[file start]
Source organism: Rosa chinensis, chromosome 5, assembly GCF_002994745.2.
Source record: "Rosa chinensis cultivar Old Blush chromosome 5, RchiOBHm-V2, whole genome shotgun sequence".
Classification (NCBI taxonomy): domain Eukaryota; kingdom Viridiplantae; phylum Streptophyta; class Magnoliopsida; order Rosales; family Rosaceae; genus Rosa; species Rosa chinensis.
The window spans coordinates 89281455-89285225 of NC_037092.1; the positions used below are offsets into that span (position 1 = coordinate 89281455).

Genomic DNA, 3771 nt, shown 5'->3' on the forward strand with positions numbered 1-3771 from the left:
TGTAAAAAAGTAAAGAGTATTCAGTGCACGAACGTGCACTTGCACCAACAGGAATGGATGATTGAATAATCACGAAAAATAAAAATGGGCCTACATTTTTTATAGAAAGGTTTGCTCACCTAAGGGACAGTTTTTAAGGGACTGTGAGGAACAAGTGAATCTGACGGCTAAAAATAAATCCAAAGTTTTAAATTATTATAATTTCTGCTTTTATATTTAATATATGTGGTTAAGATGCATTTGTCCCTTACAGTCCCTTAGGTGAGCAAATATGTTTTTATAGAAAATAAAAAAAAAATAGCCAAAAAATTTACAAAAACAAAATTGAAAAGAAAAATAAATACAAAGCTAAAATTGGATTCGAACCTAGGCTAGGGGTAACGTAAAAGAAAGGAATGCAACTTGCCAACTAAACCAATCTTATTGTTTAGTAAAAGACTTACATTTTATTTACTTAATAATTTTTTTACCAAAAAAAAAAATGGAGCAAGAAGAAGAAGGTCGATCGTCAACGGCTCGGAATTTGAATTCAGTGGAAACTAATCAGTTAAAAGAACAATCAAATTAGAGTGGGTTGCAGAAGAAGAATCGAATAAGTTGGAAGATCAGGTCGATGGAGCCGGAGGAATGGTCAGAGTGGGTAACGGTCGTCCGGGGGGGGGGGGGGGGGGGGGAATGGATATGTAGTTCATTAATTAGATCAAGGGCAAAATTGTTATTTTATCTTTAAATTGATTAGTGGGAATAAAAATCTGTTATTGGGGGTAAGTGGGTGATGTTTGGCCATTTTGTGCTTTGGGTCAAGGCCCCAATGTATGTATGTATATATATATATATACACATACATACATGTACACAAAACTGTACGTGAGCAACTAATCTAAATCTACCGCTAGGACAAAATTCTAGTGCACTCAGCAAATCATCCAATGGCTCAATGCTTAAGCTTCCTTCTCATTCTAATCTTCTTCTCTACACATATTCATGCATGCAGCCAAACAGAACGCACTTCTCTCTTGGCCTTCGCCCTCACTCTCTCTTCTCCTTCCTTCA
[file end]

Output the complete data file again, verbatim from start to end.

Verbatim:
Source organism: Rosa chinensis, chromosome 5, assembly GCF_002994745.2.
Source record: "Rosa chinensis cultivar Old Blush chromosome 5, RchiOBHm-V2, whole genome shotgun sequence".
Classification (NCBI taxonomy): domain Eukaryota; kingdom Viridiplantae; phylum Streptophyta; class Magnoliopsida; order Rosales; family Rosaceae; genus Rosa; species Rosa chinensis.
The window spans coordinates 89281455-89285225 of NC_037092.1; the positions used below are offsets into that span (position 1 = coordinate 89281455).

Genomic DNA, 3771 nt, shown 5'->3' on the forward strand with positions numbered 1-3771 from the left:
TGTAAAAAAGTAAAGAGTATTCAGTGCACGAACGTGCACTTGCACCAACAGGAATGGATGATTGAATAATCACGAAAAATAAAAATGGGCCTACATTTTTTATAGAAAGGTTTGCTCACCTAAGGGACAGTTTTTAAGGGACTGTGAGGAACAAGTGAATCTGACGGCTAAAAATAAATCCAAAGTTTTAAATTATTATAATTTCTGCTTTTATATTTAATATATGTGGTTAAGATGCATTTGTCCCTTACAGTCCCTTAGGTGAGCAAATATGTTTTTATAGAAAATAAAAAAAAAATAGCCAAAAAATTTACAAAAACAAAATTGAAAAGAAAAATAAATACAAAGCTAAAATTGGATTCGAACCTAGGCTAGGGGTAACGTAAAAGAAAGGAATGCAACTTGCCAACTAAACCAATCTTATTGTTTAGTAAAAGACTTACATTTTATTTACTTAATAATTTTTTTACCAAAAAAAAAAATGGAGCAAGAAGAAGAAGGTCGATCGTCAACGGCTCGGAATTTGAATTCAGTGGAAACTAATCAGTTAAAAGAACAATCAAATTAGAGTGGGTTGCAGAAGAAGAATCGAATAAGTTGGAAGATCAGGTCGATGGAGCCGGAGGAATGGTCAGAGTGGGTAACGGTCGTCCGGGGGGGGGGGGGGGGGGGGGAATGGATATGTAGTTCATTAATTAGATCAAGGGCAAAATTGTTATTTTATCTTTAAATTGATTAGTGGGAATAAAAATCTGTTATTGGGGGTAAGTGGGTGATGTTTGGCCATTTTGTGCTTTGGGTCAAGGCCCCAATGTATGTATGTATATATATATATATACACATACATACATGTACACAAAACTGTACGTGAGCAACTAATCTAAATCTACCGCTAGGACAAAATTCTAGTGCACTCAGCAAATCATCCAATGGCTCAATGCTTAAGCTTCCTTCTCATTCTAATCTTCTTCTCTACACATATTCATGCATGCAGCCAAACAGAACGCACTTCTCTCTTGGCCTTCGCCCTCACTCTCTCTTCTCCTTCCTTCA